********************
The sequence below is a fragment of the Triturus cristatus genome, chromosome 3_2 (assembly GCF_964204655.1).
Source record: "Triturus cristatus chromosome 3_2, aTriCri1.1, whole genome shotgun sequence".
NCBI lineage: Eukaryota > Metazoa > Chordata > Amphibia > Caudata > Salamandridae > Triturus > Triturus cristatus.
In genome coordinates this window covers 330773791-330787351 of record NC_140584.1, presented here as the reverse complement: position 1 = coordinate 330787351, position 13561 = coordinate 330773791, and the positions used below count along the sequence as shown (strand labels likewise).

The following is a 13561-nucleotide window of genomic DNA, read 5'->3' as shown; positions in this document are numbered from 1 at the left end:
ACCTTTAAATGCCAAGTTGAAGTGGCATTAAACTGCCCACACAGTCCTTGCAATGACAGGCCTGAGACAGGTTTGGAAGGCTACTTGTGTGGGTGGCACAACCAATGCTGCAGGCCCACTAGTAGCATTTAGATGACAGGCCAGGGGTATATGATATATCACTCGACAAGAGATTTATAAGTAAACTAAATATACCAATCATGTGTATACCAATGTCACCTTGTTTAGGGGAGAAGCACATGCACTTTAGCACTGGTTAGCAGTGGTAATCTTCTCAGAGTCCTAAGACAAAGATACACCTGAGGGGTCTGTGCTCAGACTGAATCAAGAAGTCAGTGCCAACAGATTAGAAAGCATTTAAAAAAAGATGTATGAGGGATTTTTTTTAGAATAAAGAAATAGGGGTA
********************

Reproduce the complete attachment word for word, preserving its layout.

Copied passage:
The sequence below is a fragment of the Triturus cristatus genome, chromosome 3_2 (assembly GCF_964204655.1).
Source record: "Triturus cristatus chromosome 3_2, aTriCri1.1, whole genome shotgun sequence".
NCBI lineage: Eukaryota > Metazoa > Chordata > Amphibia > Caudata > Salamandridae > Triturus > Triturus cristatus.
In genome coordinates this window covers 330773791-330787351 of record NC_140584.1, presented here as the reverse complement: position 1 = coordinate 330787351, position 13561 = coordinate 330773791, and the positions used below count along the sequence as shown (strand labels likewise).

The following is a 13561-nucleotide window of genomic DNA, read 5'->3' as shown; positions in this document are numbered from 1 at the left end:
ACCTTTAAATGCCAAGTTGAAGTGGCATTAAACTGCCCACACAGTCCTTGCAATGACAGGCCTGAGACAGGTTTGGAAGGCTACTTGTGTGGGTGGCACAACCAATGCTGCAGGCCCACTAGTAGCATTTAGATGACAGGCCAGGGGTATATGATATATCACTCGACAAGAGATTTATAAGTAAACTAAATATACCAATCATGTGTATACCAATGTCACCTTGTTTAGGGGAGAAGCACATGCACTTTAGCACTGGTTAGCAGTGGTAATCTTCTCAGAGTCCTAAGACAAAGATACACCTGAGGGGTCTGTGCTCAGACTGAATCAAGAAGTCAGTGCCAACAGATTAGAAAGCATTTAAAAAAAGATGTATGAGGGATTTTTTTTAGAATAAAGAAATAGGGGTA